... Ecclesiastes 2:26 ...
Cast your bread upon the waters,
for you will find it after many days.

Epiphany 4 Year C
Message February 03, 2013

Called Gifted and Challenged

Text: Jeremiah 1:4-10; Psalm 71:1-6; 1 Corinthians 13:1-13; Luke 4:21-30

Each of the lessons for today declares the remarkable consequences which result from the realization of being known marked and called by God. Jeremiah is told by God that he had been known even before he was formed in the womb and that he had been chosen to be a prophet to the nations. The psalmist has not only come to know that it was God who had delivered him at his birth but would continue to deliver him in times of trial and shame. In joyful response the psalmist declares he will continue to praise God in the midst of the here and now.

Likewise Paul is able to respond to the squabbles of the Corinthians as they debate the primacy and hierarchy of their gifts. Having used the analogy of the parts of the anatomy of the body to describe the gifts he states that the gifts only become meaningful in the context of what love means. He further states that love can only come to be appreciated as one realizes one’s call from God and that each is known by God fully.

And, as Paul declares, God knows us fully and we come in time to also know fully, so Jesus declares that he knows fully as the Spirit of the Lord is on him and he has come to fulfil the prophecies of Isaiah.

The lessons also show the various responses of those who are called and those who are the contemporaries of the one called. Jeremiah’s response is one of initial negativity – “Truly I do not know how to speak”, “I am only a boy”, Like Moses. Isaiah, Elijah, Elisha, Gideon or Paul, and in fact most of the prophets, Jeremiah shies away from his call either thinking he is unable, ill-equipped or not worthy. Yet God persists and by an inpouring and inspiring of the Spirit they each are strengthened, equipped and prepared for their calling. Jesus on the other hand is fully aware of his call, fully aware of this Spirit within him and, boldly goes forward in his mission.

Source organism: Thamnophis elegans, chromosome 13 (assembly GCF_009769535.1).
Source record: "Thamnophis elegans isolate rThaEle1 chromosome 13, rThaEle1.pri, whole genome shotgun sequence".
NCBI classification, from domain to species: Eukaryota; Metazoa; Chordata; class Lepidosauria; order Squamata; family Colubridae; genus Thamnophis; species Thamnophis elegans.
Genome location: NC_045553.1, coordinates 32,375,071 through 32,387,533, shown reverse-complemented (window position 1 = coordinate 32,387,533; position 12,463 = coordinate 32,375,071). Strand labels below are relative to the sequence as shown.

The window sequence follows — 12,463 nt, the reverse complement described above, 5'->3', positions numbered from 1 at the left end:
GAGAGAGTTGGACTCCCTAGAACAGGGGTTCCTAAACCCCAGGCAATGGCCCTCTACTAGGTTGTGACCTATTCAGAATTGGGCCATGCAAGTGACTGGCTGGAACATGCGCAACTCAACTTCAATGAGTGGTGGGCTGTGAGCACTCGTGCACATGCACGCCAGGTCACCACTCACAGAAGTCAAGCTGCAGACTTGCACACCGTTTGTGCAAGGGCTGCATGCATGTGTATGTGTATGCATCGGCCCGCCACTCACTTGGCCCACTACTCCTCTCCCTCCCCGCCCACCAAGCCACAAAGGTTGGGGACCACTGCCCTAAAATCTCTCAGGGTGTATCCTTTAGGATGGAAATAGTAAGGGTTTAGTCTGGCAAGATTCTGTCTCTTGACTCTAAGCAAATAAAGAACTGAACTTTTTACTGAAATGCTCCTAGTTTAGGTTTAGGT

Notwithstanding the heroic accolades we attach to these models of righteousness and the larger-than-life lives as reported by the witness of Scripture we are also informed of the hardship and hazards they had to suffer and endure for the cause of their calling. Jeremiah was called to pluck up and pull down, to destroy and to overthrow; the psalmist was to endure the shame and the cruel treatment meted out by the wicked. Paul had his antagonists and would eventually be martyred for his mission to the gentiles; and Jesus would have the shame ignominy and torture of the cross. Yet each knows his own identity, his own true self and his mission as a reflection of the relationship God had personally revealed and made with them.

It is this relationship which enables individuals to experience love in its truest meaning and which Paul highlights in today’s epistle reading. Unfortunately and too often this passage has been taken out of context. Because of its beautiful poetic and idealistic visionary style we have regarded it as an abstraction and an ideal of human affections. Thus we tend to use it at weddings and ignore its original context.

We need to be brought back to see that Paul’s admonition concerning love was part and parcel of the response to a community paralyzed by conflict concerning power struggles, concerning gifts of the Spirit and concerning what it was to be a Christian community trying to live in a culture steeped in greed, materialism and, self-gratification. Paul’s use of love had a practical side and it was seen as an outflowing of knowing self in its fullest – a knowing that could only be found in one’s faithful relationship with God. As that relationship would become fully understood so would love and all that love engenders.